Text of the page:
Last reviewed 7 August 2020

On 24 February 2020, Martin McDonagh appeared in Plymouth Crown Court, after a European arrest warrant saw him extradited from Ireland for fly-tipping offences three years earlier.

The Facts

Martin McDonagh, 26, had been described as “Plymouth’s worst fly-tipper” by the press for dumping rubbish collected from people’s homes in the countryside.

McDonagh would knock on people’s doors and offer to take their rubbish to the tip for cash. However, the rubbish did not go to the tip but was dumped instead by McDonagh in the countryside.

On one occasion, McDonagh was seen transferring concrete rubble from one van to another in Teignmouth. The latter was abandoned, and asbestos discovered inside. The van was later destroyed.

McDonagh pleaded guilty to fly-tipping at 18 different locations over a 12-month period. However, nine days before he was due in court for sentencing in February 2017, he caught a ferry to Ireland.

The Decision

McDonagh was sentenced in his absence to 20 months in prison.

A European arrest warrant was subsequently issued. McDonagh turned himself in to the police in Ireland late last year and was subsequently extradited back to Devon to serve his sentence.

McDonagh was told he would begin serving his 20 months’ sentence (passed in absentia) along with an additional six weeks in prison for failing to surrender to custody. His Honour Judge James Townsend also issued McDonagh with an indefinite criminal behaviour order.

McDonagh’s extradition from the Republic of Ireland was the result of close partnership working between the Environment Agency, Devon and Cornwall Police and the National Crime Agency.

Adrian Evans of the Environment Agency said: “We have been determined to catch him to show there is severe punishment for fly-tipping and no escaping it. Any short-term financial reward is dwarfed by the penalty when you get caught.”

Comment

Although organisations would never knowingly be involved in fly-tipping, this case does remind less careful businesses that fly-tipping — or giving their waste to others who then fly-tip it — is not the low risk activity they might imagine.

Indeed, in this case, even though the convicted individual, McDonagh, fled English jurisdiction, the law enforcement and prosecuting authorities went to some lengths to have him extradited back to serve his sentence after almost three years.

More pertinently, this case also reminds every business and individual of the need to check the credentials of contractors to whom they entrust waste consignments.

In a business setting, this means organisations need to understand the number of parties involved in the chain of custody of their waste up until final disposal, be this recycling or landfill. Sometimes a number of contractors could be involved with broking, storing, consolidating or simply moving the waste to different points through its journey to the final destination. All these parties need to appropriately licensed by the Environment Agency (in England and Wales) or the Scottish Environment Protection Agency (in Scotland).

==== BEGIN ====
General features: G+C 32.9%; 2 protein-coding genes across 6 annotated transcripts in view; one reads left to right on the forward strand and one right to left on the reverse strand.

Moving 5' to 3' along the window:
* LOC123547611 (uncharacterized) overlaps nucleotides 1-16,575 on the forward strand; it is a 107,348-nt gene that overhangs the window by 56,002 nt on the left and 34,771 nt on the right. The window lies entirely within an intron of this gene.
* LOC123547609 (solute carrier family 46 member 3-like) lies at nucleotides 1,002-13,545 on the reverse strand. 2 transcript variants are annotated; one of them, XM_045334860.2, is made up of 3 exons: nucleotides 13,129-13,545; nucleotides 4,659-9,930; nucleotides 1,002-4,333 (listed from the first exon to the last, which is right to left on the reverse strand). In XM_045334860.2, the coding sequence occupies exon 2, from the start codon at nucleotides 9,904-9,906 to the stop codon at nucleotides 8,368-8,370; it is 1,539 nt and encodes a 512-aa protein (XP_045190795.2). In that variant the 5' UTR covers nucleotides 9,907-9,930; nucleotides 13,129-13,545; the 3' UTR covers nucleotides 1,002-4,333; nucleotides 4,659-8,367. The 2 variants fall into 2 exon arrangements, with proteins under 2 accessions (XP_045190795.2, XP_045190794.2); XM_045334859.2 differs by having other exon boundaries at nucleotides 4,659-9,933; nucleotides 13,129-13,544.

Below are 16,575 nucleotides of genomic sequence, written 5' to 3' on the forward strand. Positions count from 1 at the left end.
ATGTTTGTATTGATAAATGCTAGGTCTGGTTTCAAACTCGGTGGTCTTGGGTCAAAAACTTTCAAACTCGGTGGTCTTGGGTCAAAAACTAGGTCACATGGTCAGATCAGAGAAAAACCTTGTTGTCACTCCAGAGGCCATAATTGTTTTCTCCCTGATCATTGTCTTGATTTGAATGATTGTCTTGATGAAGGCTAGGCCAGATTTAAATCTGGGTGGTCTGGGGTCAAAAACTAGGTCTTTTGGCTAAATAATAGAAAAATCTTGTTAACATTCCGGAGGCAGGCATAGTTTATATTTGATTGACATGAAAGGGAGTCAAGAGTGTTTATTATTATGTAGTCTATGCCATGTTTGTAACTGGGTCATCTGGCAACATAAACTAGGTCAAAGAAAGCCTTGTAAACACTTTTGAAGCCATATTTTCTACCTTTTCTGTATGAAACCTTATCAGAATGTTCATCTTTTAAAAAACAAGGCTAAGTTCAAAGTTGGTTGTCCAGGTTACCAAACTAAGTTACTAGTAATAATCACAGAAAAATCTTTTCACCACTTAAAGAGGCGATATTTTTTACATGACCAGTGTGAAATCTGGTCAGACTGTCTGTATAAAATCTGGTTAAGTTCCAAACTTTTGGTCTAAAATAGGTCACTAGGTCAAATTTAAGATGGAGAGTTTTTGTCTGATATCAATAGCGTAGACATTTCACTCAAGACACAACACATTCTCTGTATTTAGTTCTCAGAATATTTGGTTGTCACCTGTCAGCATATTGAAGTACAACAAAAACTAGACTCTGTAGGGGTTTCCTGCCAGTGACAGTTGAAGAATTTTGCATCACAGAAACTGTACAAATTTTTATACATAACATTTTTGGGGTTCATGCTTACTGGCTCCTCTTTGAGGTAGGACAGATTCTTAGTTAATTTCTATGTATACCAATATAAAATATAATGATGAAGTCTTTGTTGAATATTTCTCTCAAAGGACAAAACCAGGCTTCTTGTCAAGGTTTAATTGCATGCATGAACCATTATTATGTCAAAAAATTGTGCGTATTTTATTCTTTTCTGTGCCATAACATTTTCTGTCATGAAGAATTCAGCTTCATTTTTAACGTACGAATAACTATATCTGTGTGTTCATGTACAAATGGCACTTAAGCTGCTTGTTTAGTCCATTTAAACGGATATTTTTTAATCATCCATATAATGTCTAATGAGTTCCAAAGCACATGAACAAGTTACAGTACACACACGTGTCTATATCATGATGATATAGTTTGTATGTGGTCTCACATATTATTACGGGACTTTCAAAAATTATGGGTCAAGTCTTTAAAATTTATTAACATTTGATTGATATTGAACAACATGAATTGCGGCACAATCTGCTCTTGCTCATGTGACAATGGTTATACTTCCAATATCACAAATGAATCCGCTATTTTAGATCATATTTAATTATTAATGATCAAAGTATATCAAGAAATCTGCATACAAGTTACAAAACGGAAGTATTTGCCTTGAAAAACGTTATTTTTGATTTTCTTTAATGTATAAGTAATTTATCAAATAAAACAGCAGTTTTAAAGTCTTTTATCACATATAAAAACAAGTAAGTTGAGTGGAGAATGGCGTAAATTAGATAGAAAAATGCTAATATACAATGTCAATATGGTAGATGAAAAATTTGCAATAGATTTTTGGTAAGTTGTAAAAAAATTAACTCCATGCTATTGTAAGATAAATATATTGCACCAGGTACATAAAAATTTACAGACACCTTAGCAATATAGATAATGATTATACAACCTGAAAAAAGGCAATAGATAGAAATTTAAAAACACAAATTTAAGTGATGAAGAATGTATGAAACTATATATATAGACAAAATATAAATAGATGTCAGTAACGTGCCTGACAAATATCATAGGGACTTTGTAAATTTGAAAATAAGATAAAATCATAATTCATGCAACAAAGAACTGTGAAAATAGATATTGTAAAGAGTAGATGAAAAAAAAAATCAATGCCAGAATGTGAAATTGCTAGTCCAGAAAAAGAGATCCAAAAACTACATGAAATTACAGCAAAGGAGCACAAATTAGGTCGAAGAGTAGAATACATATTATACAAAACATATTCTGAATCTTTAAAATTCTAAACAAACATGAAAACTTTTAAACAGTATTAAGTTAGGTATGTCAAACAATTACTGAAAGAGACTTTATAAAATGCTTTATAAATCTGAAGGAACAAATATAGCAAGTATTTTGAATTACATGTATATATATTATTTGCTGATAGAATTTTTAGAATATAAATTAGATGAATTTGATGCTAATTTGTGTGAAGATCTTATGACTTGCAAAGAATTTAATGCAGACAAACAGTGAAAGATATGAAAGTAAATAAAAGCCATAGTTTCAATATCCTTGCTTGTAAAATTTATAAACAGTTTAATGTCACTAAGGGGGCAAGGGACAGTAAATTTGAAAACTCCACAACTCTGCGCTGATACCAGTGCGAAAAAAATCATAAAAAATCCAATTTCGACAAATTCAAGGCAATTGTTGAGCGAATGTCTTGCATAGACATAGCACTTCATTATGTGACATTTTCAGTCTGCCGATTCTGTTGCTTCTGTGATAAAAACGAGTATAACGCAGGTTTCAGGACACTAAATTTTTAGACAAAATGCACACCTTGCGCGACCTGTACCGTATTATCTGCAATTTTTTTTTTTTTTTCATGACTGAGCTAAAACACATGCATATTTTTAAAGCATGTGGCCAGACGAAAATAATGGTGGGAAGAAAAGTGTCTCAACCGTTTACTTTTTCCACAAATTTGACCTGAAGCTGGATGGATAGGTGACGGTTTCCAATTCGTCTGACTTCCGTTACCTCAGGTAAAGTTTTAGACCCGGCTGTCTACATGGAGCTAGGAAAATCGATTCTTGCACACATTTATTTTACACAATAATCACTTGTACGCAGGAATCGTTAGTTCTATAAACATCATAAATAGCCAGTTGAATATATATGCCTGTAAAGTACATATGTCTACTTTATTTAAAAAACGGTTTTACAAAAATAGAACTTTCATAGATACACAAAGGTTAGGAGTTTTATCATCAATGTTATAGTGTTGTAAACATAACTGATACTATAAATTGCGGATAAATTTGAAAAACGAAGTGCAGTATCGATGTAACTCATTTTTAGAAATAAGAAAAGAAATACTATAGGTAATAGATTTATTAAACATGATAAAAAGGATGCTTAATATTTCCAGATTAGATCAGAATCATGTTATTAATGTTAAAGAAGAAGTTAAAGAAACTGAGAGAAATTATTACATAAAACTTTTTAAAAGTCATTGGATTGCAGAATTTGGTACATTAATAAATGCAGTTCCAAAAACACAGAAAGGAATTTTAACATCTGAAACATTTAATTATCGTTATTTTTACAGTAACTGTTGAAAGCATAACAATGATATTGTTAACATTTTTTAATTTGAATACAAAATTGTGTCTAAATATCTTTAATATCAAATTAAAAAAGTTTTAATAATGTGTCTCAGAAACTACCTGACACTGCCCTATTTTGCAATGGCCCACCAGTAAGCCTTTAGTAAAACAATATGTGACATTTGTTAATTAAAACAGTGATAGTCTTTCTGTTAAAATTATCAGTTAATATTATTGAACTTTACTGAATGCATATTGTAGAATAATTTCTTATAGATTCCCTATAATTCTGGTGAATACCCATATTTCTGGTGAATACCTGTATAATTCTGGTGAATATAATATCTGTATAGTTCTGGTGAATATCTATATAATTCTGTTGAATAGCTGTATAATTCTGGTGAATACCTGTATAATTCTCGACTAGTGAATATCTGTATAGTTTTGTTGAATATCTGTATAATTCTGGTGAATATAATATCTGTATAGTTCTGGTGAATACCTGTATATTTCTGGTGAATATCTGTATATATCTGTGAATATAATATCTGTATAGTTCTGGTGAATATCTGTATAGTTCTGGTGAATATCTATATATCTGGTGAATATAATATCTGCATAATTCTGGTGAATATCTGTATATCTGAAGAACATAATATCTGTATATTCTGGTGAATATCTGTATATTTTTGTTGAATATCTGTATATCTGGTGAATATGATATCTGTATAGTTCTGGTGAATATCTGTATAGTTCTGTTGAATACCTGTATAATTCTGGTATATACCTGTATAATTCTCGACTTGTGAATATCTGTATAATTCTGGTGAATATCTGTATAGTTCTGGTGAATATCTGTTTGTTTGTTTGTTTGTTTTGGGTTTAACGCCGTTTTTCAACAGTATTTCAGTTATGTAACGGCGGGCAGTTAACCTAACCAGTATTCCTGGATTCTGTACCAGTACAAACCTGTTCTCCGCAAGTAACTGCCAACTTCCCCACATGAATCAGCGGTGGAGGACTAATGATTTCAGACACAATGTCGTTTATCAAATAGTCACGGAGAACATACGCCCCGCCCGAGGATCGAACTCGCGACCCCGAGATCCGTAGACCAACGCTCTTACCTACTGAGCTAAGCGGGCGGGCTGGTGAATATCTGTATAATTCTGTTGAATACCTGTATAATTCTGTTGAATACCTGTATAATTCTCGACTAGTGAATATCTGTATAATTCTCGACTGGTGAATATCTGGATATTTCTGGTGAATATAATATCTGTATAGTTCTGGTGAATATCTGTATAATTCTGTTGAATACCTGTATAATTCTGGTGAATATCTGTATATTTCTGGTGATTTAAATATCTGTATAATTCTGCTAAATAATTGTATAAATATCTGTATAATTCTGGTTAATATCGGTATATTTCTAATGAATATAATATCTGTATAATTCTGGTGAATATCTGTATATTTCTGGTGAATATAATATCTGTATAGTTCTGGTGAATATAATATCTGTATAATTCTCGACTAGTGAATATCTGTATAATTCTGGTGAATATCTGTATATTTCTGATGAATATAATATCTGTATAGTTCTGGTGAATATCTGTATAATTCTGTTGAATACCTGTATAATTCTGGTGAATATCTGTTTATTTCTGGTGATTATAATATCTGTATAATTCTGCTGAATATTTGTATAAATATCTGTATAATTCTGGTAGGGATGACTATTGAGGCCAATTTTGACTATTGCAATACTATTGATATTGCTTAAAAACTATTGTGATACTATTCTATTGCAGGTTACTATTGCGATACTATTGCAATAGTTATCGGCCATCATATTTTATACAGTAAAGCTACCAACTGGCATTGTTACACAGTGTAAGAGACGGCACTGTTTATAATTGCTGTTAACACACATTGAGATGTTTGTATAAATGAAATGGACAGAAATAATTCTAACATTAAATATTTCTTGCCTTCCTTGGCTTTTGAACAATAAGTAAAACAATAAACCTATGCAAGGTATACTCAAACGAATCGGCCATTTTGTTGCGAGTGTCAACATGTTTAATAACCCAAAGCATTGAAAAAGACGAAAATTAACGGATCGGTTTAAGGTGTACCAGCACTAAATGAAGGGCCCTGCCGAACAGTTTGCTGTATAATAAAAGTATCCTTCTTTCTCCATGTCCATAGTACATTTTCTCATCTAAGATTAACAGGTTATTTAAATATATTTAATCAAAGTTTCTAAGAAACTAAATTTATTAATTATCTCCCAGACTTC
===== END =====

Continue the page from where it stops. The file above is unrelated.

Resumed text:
Cutting corners is simply not an option with waste disposal, bearing in mind that, in a business setting, the producer of waste is almost always has a strict legal responsibility, until the final disposal is completed, for their every waste consignment. This means that the organisation bears the burden of any penalties if the waste is mishandled, even if the organisation was not negligent or even aware of the situation.

In practice, managing such risks should mean only ever using reputable parties — be it local authority trade waste (where available), nationally known contractors or other trusted partners whose appropriate licensing and other credentials have been checked.

These parties should be able to deliver a safe, appropriate and legal disposal of waste. However, the producer of the waste should still monitor their waste contractor(s) performance, just like any other contractor they might employ. Out of sight, out of mind is not a safe option when thinking about waste.

So, almost without exception, cold calling by those purporting to be waste contractors or those conducting other businesses who say they can also manage your waste should be avoided unless their bona fides as a waste contractor can be properly verified, through the Environment Agency website or other trusted sources. Parties who claim they can offer cut price and/or simplified methods to manage waste consignments should always be thoroughly checked out.

To achieve this on an ongoing basis, businesses need to understand their waste streams and the hierarchy of waste, especially where there may be hazardous waste, such as asbestos, within a consignment. Businesses should always talk to their waste contractors if they are not sure what can and can’t be put into particular waste stream or take other specialist advice if needs be.